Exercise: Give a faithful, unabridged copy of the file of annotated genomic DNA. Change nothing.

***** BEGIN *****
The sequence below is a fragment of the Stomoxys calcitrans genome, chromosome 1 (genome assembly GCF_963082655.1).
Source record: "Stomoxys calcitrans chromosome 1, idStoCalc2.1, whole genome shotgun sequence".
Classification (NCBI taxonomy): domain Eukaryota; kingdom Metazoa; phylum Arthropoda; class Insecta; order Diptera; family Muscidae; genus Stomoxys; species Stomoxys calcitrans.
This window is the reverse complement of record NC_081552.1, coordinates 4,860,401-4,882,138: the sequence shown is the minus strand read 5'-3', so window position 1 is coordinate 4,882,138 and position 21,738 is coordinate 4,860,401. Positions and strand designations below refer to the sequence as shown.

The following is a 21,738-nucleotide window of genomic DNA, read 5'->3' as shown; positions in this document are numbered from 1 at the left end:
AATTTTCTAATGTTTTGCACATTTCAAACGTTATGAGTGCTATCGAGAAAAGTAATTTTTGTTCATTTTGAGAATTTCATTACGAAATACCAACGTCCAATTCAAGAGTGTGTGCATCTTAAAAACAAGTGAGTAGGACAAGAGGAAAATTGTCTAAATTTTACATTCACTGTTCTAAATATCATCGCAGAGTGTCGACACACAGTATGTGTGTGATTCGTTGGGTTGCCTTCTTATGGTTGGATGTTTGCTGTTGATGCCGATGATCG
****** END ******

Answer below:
The sequence below is a fragment of the Stomoxys calcitrans genome, chromosome 1 (genome assembly GCF_963082655.1).
Source record: "Stomoxys calcitrans chromosome 1, idStoCalc2.1, whole genome shotgun sequence".
Classification (NCBI taxonomy): domain Eukaryota; kingdom Metazoa; phylum Arthropoda; class Insecta; order Diptera; family Muscidae; genus Stomoxys; species Stomoxys calcitrans.
This window is the reverse complement of record NC_081552.1, coordinates 4,860,401-4,882,138: the sequence shown is the minus strand read 5'-3', so window position 1 is coordinate 4,882,138 and position 21,738 is coordinate 4,860,401. Positions and strand designations below refer to the sequence as shown.

The following is a 21,738-nucleotide window of genomic DNA, read 5'->3' as shown; positions in this document are numbered from 1 at the left end:
AATTTTCTAATGTTTTGCACATTTCAAACGTTATGAGTGCTATCGAGAAAAGTAATTTTTGTTCATTTTGAGAATTTCATTACGAAATACCAACGTCCAATTCAAGAGTGTGTGCATCTTAAAAACAAGTGAGTAGGACAAGAGGAAAATTGTCTAAATTTTACATTCACTGTTCTAAATATCATCGCAGAGTGTCGACACACAGTATGTGTGTGATTCGTTGGGTTGCCTTCTTATGGTTGGATGTTTGCTGTTGATGCCGATGATCG